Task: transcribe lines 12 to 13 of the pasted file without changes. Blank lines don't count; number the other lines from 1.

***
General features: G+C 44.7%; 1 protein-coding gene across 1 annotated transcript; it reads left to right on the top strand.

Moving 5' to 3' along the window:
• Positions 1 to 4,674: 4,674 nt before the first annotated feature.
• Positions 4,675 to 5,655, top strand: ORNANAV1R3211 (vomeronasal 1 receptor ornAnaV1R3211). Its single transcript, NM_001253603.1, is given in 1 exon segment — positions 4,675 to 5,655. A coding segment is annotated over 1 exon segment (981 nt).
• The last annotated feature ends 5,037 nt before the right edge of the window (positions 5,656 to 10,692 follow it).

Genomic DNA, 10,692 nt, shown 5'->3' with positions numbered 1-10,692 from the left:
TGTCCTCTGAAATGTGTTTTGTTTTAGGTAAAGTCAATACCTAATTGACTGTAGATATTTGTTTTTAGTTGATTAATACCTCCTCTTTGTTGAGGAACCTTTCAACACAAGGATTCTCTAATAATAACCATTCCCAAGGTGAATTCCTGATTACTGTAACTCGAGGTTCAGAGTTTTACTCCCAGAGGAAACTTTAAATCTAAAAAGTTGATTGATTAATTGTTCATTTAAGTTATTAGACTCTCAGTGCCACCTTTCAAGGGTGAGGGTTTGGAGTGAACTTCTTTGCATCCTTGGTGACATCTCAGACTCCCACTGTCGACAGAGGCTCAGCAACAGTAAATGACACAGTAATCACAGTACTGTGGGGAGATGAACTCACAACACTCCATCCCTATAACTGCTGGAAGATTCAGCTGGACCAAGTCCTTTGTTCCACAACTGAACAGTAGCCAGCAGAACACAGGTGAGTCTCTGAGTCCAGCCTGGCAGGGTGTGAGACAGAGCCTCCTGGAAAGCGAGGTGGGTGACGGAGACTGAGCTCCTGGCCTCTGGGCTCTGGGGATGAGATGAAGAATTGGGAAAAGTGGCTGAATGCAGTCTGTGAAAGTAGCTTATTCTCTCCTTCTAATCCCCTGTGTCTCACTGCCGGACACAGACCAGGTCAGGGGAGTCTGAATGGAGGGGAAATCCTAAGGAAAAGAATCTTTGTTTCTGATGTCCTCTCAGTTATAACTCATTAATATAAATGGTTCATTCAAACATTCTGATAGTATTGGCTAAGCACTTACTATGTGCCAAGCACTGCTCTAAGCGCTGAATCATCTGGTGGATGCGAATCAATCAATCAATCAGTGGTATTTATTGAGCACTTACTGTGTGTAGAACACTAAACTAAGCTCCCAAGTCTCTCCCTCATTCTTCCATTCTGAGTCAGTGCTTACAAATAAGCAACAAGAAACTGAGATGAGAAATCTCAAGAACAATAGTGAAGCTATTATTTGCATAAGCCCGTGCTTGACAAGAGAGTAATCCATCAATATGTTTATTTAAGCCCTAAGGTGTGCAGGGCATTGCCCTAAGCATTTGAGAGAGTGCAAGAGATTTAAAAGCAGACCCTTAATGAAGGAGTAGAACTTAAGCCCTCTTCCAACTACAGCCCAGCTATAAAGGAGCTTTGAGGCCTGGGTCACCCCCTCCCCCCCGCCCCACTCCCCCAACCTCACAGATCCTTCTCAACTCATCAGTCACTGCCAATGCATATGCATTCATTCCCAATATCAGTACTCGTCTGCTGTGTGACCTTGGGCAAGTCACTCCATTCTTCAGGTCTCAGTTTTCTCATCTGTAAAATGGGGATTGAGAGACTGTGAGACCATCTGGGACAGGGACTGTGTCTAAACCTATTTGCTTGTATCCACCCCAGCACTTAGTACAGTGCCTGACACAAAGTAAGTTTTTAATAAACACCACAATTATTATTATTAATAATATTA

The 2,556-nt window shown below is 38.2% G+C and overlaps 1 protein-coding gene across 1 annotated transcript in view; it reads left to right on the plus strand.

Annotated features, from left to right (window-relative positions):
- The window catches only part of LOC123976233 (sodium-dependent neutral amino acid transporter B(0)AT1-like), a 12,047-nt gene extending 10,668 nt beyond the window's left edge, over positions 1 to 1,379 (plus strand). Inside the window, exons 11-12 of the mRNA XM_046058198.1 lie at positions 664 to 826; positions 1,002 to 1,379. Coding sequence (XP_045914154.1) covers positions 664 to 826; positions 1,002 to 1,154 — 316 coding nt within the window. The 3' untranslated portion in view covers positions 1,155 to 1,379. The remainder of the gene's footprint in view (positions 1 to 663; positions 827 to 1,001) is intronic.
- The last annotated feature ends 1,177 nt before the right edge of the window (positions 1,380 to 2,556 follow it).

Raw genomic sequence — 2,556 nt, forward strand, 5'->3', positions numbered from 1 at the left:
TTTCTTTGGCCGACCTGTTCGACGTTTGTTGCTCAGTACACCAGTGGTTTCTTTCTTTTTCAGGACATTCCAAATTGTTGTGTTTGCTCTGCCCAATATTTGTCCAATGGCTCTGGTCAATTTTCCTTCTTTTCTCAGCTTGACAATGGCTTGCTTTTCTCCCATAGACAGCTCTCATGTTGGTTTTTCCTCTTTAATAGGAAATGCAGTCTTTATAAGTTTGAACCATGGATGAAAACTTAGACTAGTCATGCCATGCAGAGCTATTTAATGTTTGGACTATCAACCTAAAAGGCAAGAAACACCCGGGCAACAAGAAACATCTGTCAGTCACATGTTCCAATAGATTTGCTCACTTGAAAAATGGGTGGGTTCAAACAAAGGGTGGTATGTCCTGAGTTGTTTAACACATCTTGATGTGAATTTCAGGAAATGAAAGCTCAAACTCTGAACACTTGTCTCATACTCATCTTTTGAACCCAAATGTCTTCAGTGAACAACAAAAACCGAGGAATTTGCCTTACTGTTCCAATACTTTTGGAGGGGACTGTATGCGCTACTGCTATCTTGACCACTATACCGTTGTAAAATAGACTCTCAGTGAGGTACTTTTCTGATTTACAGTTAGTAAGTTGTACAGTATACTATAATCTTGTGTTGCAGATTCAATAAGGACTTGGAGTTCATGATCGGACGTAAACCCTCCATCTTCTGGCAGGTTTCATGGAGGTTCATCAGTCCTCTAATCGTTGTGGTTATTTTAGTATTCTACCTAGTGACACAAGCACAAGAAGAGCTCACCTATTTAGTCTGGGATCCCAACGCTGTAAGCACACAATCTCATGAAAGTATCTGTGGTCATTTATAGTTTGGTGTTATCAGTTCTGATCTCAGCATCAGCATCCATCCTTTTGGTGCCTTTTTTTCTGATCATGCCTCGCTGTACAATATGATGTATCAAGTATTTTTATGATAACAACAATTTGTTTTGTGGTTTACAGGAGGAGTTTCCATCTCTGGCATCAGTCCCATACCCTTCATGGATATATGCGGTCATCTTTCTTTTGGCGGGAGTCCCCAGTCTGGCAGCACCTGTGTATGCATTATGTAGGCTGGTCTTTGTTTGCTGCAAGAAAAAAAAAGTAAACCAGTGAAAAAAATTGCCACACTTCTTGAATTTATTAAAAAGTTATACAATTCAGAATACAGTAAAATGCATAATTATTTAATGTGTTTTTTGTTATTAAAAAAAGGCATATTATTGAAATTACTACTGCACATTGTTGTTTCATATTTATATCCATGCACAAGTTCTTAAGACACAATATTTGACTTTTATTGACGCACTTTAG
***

Raw genomic sequence — 2,556 nt, forward strand, 5'->3', positions numbered from 1 at the left:
TTTCTTTGGCCGACCTGTTCGACGTTTGTTGCTCAGTACACCAGTGGTTTCTTTCTTTTTCAGGACATTCCAAATTGTTGTGTTTGCTCTGCCCAATATTTGTCCAATGGCTCTGGTCAATTTTCCTTCTTTTCTCAGCTTGACAATGGCTTGCTTTTCTCCCATAGACAGCTCTCATGTTGGTTTTTCCTCTTTAATAGGAAATGCAGTCTTTATAAGTTTGAACCATGGATGAAAACTTAGACTAGTCATGCCATGCAGAGCTATTTAATGTTTGGACTATCAACCTAAAAGGCAAGAAACACCCGGGCAACAAGAAACATCTGTCAGTCACATGTTCCAATAGATTTGCTCACTTGAAAAATGGGTGGGTTCAAACAAAGGGTGGTATGTCCTGAGTTGTTTAACACATCTTGATGTGAATTTCAGGAAATGAAAGCTCAAACTCTGAACACTTGTCTCATACTCATCTTTTGAACCCAAATGTCTTCAGTGAACAACAAAAACCGAGGAATTTGCCTTACTGTTCCAATACTTTTGGAGGGGACTGTATGCGCTACTGCTATCTTGACCACTATACCGTTGTAAAATAGACTCTCAGTGAGGTACTTTTCTGATTTACAGTTAGTAAGTTGTACAGTATACTATAATCTTGTGTTGCAGATTCAATAAGGACTTGGAGTTCATGATCGGACGTAAACCCTCCATCTTCTGGCAGGTTTCATGGAGGTTCATCAGTCCTCTAATCGTTGTGGTTATTTTAGTATTCTACCTAGTGACACAAGCACAAGAAGAGCTCACCTATTTAGTCTGGGATCCCAACGCTGTAAGCACACAATCTCATGAAAGTATCTGTGGTCATTTATAGTTTGGTGTTATCAGTTCTGATCTCAGCATCAGCATCCATCCTTTTGGTGCCTTTTTTTCTGATCATGCCTCGCTGTACAATATGATGTATCAAGTATTTTTATGATAACAACAATTTGTTTTGTGGTTTACAGGAGGAGTTTCCATCTCTGGCATCAGTCCCATACCCTTCATGGATATATGCGGTCATCTTTCTTTTGGCGGGAGTCCCCAGTCTGGCAGCACCTGTGTATGCATTATGTAGGCTGGTCTTTGTTTGCTGCAAGAAAAAAAAAGTAAACCAGTGAAAAAAATTGCCACACTTCTTGAATTTATTAAAAAGTTATACAATTCAGAATACAGTAAAATGCATAATTATTTAATGTGTTTTTTGTTATTAAAAAAAGGCATATTATTGAAATTACTACTGCACATTGTTGTTTCATATTTATATCCATGCACAAGTTCTTAAGACACAATATTTGACTTTTATTGACGCACTTTAG